- Safeguards against unnecessary or inappropriate use of Medicaid services and against excess payments
- Assessments of the quality of those services through review of services provided
- Provisions for the control of the utilization of all services provided
Key Program Integrity Functions
In order to meet these criteria, case management platforms must seamlessly integrate with powerful healthcare analytics platforms to enable clean, easy to use workflows between three key functions: identification, investigation, and adjudication.
Identification: Powerful, state-of-the-art healthcare analytics platforms provide the tools necessary for the program integrity team to identify improper payments in both post-pay and pre-pay scenarios. These platforms also can perform continuous eligibility analytics to constantly ensure only eligible recipients receive benefits and only eligible providers are paid. Effective platforms limit false positives, dive deep into multiple data sources, and correctly identify leads for investigations and review teams to follow up on.
Investigation: Once a lead is identified, there has to be a clean hand off to effective case management to “take it from here.” Without this key component, a bunch of leads are just the “dog who’s finally caught the fire truck!” Now what?
Effective case management must be able to deal with a broad spectrum of investigative processes including case intake, decision to investigate, case assignment, intake of evidence, process tracking, referral to another authority, and reporting. It has to be continuously configurable to allow for the ever-changing environment of agency, regulatory, and statutory business requirements and to be easily modified within the solution’s business processes. This is a tall order considering the rate at which state legislative mandates and federal regulations change.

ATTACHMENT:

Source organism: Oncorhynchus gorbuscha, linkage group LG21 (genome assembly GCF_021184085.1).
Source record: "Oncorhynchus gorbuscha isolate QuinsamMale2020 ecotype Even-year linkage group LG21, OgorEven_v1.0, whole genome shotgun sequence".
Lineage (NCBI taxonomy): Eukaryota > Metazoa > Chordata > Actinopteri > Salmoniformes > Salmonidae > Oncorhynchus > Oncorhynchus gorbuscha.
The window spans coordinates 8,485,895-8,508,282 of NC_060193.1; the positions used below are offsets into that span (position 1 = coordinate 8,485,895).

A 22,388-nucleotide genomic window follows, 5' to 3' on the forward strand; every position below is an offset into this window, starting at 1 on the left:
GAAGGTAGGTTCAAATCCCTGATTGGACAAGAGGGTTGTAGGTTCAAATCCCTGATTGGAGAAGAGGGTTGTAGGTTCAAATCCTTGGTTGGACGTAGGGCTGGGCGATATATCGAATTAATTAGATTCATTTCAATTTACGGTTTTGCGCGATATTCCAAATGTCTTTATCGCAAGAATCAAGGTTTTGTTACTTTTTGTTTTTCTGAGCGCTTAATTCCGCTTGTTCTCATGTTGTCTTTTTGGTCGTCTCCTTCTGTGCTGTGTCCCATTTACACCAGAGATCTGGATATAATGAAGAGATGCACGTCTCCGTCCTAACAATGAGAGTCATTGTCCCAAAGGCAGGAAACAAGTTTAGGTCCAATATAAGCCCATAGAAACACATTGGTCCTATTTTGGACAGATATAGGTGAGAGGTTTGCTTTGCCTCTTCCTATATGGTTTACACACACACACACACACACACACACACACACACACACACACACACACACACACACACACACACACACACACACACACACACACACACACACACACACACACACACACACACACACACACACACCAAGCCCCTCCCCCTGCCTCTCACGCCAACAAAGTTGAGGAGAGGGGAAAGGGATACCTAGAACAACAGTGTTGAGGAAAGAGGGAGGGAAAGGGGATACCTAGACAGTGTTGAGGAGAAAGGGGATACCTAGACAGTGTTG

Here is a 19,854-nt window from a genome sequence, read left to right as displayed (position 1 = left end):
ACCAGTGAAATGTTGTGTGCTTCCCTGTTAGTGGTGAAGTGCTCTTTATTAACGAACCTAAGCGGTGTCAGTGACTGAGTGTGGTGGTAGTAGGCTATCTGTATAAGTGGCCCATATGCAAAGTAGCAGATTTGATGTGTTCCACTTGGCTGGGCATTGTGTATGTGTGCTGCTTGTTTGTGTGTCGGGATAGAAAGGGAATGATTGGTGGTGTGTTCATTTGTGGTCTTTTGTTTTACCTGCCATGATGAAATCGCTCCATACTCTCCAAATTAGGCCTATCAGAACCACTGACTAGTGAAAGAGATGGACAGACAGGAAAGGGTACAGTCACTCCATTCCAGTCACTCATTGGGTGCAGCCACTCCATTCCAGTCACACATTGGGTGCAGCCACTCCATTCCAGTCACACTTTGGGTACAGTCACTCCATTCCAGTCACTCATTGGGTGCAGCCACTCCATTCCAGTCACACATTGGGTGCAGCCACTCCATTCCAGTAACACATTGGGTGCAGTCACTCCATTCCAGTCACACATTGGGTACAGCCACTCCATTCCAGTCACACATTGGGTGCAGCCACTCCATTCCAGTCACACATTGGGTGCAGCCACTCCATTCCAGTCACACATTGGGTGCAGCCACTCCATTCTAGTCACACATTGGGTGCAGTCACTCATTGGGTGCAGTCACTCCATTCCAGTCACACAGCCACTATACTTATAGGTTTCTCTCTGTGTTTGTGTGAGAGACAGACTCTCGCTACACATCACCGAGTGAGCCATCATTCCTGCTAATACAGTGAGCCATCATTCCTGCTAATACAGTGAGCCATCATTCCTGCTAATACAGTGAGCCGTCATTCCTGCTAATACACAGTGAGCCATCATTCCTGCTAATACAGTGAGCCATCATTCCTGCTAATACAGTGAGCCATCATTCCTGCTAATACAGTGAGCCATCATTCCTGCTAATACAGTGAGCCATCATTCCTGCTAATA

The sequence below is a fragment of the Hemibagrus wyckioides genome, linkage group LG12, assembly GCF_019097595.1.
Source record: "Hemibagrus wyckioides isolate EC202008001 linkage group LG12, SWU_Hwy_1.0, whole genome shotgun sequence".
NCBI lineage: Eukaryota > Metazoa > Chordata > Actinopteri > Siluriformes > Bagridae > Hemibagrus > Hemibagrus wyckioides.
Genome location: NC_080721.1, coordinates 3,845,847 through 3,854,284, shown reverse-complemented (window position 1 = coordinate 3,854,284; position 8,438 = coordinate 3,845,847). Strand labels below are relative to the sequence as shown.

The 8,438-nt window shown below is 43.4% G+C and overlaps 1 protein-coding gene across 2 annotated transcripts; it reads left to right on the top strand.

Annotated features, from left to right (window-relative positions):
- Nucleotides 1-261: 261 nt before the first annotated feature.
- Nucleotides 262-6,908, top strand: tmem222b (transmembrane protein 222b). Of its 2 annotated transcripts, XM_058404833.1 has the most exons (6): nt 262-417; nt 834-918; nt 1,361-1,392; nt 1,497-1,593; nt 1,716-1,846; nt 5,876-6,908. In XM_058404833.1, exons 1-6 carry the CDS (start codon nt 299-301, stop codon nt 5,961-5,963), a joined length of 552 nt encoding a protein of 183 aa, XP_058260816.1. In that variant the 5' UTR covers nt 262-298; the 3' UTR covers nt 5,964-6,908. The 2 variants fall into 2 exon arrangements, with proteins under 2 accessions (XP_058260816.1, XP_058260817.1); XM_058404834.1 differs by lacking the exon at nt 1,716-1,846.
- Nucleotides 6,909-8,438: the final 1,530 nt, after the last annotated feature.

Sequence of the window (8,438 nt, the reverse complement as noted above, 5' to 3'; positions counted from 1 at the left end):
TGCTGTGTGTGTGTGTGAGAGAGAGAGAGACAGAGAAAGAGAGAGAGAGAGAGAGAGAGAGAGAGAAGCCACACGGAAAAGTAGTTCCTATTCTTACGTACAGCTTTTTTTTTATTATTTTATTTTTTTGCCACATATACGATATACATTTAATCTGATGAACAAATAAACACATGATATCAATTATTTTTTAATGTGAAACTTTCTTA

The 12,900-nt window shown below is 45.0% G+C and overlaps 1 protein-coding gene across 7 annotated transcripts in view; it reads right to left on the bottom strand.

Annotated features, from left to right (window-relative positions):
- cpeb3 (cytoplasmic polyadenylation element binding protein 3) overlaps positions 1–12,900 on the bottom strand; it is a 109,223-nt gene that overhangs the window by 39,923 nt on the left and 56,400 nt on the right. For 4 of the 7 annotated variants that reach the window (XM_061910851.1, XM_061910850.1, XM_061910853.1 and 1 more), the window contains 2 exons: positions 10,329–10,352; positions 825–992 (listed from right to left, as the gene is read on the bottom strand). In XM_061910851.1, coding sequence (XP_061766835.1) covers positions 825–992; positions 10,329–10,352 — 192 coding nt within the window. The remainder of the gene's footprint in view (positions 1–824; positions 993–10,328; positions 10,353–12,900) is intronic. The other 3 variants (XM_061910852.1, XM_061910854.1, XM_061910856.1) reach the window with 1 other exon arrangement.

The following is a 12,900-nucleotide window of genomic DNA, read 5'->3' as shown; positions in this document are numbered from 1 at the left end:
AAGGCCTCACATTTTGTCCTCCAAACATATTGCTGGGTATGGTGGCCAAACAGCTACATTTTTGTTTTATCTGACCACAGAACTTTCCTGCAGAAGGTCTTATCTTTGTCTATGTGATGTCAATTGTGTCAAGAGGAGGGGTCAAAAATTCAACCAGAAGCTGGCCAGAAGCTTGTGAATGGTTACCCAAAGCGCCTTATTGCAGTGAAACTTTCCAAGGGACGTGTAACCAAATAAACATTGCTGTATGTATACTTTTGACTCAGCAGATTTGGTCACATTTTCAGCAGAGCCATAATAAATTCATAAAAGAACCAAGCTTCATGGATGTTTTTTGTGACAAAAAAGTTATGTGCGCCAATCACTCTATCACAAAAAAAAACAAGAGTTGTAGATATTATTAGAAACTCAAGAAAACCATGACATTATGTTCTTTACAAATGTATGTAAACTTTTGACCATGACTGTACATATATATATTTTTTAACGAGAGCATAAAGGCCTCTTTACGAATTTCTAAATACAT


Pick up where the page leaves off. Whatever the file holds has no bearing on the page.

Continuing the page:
Finally, the case management solution needs to allow for a clean and easy hand off to the final function, adjudication.
Adjudication: Awesome identification and superb investigations must have effective adjudications in order to win. In all my years of working in the program integrity field, I have never encountered a provider that just gave up and wrote a check when we sent him a demand letter (unless we under-valued the recovery)!
Case management platforms must be able to deal with the final aspects of any case: appeals, recovery, and closure. While every adjudication process is different, they are all driven by specific events and they rely on accurate collection of important data. Every case for adjudication includes a respondent, an issue or problem that requires resolution, and a basis or guideline against which any appeal is made. Case management platforms must be able to be configured to support all types of adjudication processes and be tailored to match specific agency, regulatory, and operations business requirements.
Don’t settle for a solution that doesn’t make your life easier throughout your operation. In reviewing your options, make sure that whatever solution you consider adds real value to each of the critical areas: identification, investigation, and adjudication. Effective case management is one way to integrate each area and help protect your program.
Robert M. Finlayson, III is a senior business development executive for Tyler. Formerly the Inspector General for the Georgia Department of Community Health, he has 30 years of experience in the investigation and administration of federal and state public assistance programs.